Attorney General Eric Holder announced the Obama Administration is expanding their mandatory sentencing reforms to cases where charges have already been filed, during a Congressional Black Caucus forum on mandatory minimum sentencing held on Thursday,
This announcement follows the Obama Administration’s early August effort to curb mandatory minimum sentencing. At an American Bar Association conference on Aug. 12, Holder announced some significant changes to sentencing guidelines, allowing judges the freedom to determine whether or not a defendant should serve the mandatory minimum sentence given their connection to larger-scale drug organization.
Those reforms originally applied to future cases. Now, according to a memo sent by the Attorney General’s office, if a defendant is either awaiting a sentence or a determination of guilt, the new guidelines are to be applied as long as the defendant is a non-violent, low-level offender with no connection to a drug cartel or gang.
“By reserving the most severe prison terms for serious, high-level, or violent drug traffickers or kingpins, we can better enhance public safety,” Holder said at the event. “We can increase our focus on proven strategies for deterrence and rehabilitation. And we can do so while making our expenditures smarter and more productive.”
Holder’s announcement was the second time mandatory minimums have come up over the past week week. The Senate Judiciary Committee held a hearing on mandatory minimum sentencing on Wednesday where discussion of reform was met with bipartisan support.
Though Department of Justice officials say there is no current estimate of just how many people will be impacted by this change in policy, Jesselyn McCurdy, a senior legislative council ACLU Washington Legislative Office, says this represents another step toward finding a sensible alternative to mandatory minimum sentences. “We have a long way to go before the end of the War on Drugs,” McCurdy told TIME. “But, we’re seeing a rethinking of policy, which is always the beginning of an end.”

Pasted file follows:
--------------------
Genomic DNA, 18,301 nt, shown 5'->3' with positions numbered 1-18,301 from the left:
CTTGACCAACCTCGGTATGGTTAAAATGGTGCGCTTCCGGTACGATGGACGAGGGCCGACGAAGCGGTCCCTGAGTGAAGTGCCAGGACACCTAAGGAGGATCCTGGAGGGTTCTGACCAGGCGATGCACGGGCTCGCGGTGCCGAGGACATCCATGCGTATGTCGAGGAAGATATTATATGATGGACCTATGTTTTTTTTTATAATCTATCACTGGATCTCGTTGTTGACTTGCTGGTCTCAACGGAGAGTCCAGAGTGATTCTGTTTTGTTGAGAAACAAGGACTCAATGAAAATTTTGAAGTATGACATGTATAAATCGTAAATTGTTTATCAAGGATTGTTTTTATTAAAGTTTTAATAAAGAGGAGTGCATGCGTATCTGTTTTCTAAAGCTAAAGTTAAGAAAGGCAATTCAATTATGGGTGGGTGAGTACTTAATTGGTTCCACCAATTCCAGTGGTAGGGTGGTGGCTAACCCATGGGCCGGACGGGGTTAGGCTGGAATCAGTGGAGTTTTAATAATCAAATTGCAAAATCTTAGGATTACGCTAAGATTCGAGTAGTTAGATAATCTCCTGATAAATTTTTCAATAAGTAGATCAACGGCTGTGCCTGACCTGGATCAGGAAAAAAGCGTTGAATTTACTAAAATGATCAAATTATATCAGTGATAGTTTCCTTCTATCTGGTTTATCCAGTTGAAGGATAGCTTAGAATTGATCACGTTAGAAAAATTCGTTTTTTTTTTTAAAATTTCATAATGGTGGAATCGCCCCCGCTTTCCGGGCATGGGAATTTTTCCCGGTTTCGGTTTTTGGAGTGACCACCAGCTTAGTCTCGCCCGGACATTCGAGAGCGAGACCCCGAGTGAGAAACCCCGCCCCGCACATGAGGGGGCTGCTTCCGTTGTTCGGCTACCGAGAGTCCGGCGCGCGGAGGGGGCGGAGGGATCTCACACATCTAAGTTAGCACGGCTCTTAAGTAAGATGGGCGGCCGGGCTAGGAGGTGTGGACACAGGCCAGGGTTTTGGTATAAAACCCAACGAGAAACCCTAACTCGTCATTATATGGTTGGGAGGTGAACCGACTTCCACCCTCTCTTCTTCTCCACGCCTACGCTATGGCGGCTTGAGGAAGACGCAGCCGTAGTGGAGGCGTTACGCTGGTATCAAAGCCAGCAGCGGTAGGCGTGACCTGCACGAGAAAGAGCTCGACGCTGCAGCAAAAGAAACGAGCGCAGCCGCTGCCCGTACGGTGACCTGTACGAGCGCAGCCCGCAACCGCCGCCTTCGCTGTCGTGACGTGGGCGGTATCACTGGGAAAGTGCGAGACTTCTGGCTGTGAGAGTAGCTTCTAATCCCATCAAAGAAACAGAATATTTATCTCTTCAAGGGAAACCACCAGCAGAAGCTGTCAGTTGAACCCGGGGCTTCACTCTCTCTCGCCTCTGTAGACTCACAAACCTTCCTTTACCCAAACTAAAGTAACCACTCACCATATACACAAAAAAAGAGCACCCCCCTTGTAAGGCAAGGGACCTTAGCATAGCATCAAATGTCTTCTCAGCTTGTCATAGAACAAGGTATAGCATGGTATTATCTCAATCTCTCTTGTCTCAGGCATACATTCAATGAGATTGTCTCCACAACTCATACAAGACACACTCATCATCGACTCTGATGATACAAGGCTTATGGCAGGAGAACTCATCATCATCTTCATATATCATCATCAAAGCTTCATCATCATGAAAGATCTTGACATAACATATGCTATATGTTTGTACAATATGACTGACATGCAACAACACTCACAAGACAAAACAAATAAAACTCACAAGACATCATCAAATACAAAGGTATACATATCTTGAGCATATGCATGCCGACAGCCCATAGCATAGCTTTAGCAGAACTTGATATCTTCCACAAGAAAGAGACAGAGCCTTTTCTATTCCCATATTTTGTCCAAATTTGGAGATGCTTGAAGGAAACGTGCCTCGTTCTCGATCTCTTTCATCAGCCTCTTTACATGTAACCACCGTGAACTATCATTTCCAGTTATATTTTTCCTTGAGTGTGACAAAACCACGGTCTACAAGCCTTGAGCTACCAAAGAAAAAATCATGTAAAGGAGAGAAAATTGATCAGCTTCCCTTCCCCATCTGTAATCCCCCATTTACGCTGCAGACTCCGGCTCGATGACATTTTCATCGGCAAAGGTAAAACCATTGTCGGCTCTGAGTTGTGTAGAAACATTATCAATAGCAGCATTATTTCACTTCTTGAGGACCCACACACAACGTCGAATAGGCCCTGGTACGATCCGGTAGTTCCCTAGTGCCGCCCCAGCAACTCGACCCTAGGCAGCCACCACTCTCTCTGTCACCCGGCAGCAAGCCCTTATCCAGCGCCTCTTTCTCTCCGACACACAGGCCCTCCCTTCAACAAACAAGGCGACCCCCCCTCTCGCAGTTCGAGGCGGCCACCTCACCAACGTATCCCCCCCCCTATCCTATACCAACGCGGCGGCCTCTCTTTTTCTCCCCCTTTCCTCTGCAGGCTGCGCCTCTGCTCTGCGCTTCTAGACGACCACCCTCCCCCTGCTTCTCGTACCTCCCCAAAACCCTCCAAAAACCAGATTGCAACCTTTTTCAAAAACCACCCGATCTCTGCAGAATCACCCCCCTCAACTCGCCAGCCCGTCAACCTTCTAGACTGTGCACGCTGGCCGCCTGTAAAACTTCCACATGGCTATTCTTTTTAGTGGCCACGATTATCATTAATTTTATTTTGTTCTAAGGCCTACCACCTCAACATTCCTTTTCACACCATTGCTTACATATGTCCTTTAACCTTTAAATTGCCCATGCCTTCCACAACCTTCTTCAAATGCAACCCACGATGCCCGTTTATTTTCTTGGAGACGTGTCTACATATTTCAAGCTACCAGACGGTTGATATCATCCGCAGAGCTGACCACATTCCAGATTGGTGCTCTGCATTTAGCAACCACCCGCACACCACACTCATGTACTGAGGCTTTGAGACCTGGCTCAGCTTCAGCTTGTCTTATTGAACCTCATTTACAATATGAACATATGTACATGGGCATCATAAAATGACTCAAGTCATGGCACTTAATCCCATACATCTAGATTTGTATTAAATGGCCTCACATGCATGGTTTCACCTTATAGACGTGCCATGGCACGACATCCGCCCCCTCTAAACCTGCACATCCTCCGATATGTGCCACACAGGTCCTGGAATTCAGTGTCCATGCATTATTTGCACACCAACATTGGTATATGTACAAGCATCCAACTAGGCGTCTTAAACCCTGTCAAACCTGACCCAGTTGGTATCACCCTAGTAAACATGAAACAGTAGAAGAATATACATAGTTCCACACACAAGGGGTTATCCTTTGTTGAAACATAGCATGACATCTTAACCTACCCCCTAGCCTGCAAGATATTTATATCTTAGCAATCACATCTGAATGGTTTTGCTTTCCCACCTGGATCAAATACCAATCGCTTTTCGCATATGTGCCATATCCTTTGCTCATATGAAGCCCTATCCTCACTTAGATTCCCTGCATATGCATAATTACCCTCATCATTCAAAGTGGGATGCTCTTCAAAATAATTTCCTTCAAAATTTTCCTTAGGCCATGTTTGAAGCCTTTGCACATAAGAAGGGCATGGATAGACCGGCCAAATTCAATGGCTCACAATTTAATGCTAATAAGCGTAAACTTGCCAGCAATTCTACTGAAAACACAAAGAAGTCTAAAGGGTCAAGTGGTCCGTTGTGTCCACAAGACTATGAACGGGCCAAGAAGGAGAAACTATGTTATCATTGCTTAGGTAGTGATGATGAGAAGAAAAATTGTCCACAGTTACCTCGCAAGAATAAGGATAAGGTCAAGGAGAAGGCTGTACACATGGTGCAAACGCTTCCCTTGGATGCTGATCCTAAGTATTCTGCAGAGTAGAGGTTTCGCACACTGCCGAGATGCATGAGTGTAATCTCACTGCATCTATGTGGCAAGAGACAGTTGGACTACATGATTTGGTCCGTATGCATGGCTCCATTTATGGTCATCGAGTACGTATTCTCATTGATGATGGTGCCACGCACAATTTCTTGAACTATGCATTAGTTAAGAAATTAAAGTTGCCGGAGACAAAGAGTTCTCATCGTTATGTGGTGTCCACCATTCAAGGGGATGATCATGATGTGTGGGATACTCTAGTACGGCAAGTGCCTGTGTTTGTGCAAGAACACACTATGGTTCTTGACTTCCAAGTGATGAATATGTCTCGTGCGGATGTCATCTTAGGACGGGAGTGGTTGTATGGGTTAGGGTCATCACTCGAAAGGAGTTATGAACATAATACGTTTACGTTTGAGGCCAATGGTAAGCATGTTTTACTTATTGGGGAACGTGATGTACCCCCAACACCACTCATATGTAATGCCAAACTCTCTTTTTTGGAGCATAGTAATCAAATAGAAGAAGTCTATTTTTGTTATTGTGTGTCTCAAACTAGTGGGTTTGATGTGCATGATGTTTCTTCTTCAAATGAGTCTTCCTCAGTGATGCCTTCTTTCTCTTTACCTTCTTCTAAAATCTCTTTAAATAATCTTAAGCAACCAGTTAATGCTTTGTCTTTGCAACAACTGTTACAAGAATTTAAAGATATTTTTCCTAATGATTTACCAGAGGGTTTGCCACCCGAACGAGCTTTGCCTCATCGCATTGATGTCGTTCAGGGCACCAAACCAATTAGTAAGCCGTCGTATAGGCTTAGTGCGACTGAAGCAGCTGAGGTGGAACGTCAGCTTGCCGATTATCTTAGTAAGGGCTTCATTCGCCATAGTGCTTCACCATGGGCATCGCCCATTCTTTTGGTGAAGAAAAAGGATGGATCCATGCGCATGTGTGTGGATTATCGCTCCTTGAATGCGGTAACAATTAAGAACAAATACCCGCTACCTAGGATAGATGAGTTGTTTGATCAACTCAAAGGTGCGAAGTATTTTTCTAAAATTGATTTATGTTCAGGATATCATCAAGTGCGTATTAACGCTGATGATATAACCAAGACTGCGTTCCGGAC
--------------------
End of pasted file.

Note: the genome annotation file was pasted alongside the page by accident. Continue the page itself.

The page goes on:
McCurdy says what’s next for mandatory minimums and the War on Drugs depends on Congress.
“The ball is in Congress’ court,” McCurdy said. And Congress has already begun to show some movement on both fronts; in the Senate, Senators Patrick Leahy (D-Vt.) and Rand Paul (R-Ky.), who are both members of the Senate Judiciary Committee, joined forces to draft and introduce the Justice Safety Valve Act of 2013 in March, which would allow judges more leeway when deciding whether or not to hand out a mandatory minimum sentence.
Senators Richard Durbin (D-Ill.) and Mike Lee (R-Utah) introduced the Smarter Sentencing Act, a bill that expands the sentencing below the minimum for certain offenses, and applies the Fair Sentencing Act of 2010, which reduces the disparity between crack and powder cocaine, to offenders who were sentenced after the law was passed.
Yet, there are still policymakers and prosecutors who are holding strong to their belief that mandatory minimums are not only working, but also essential to the war on crime. Senator Chuck Grassley (R-Iowa) the Ranking Member of the Senate Judiciary Committee, argued mandatory minimum sentencing has helped to reduce crime. Scott Burns, the executive director of the National District Attorneys Association, which represents about 40,000 prosecutors nationwide, also testified at Wednesday’s hearing, where he expressed support for mandatory minimum sentencing.
Burns says the push to reform prisons by getting rid of mandatory minimum sentencing is a step in the wrong direction.
“Why would we start, with the success we’ve had, why would we start letting everyone out?” Burns told TIME. “Crime has gone down…. one tool that’s been effective in the dramatic reduction of homicides, rapes, robberies and assaults is mandatory minimum sentencing.”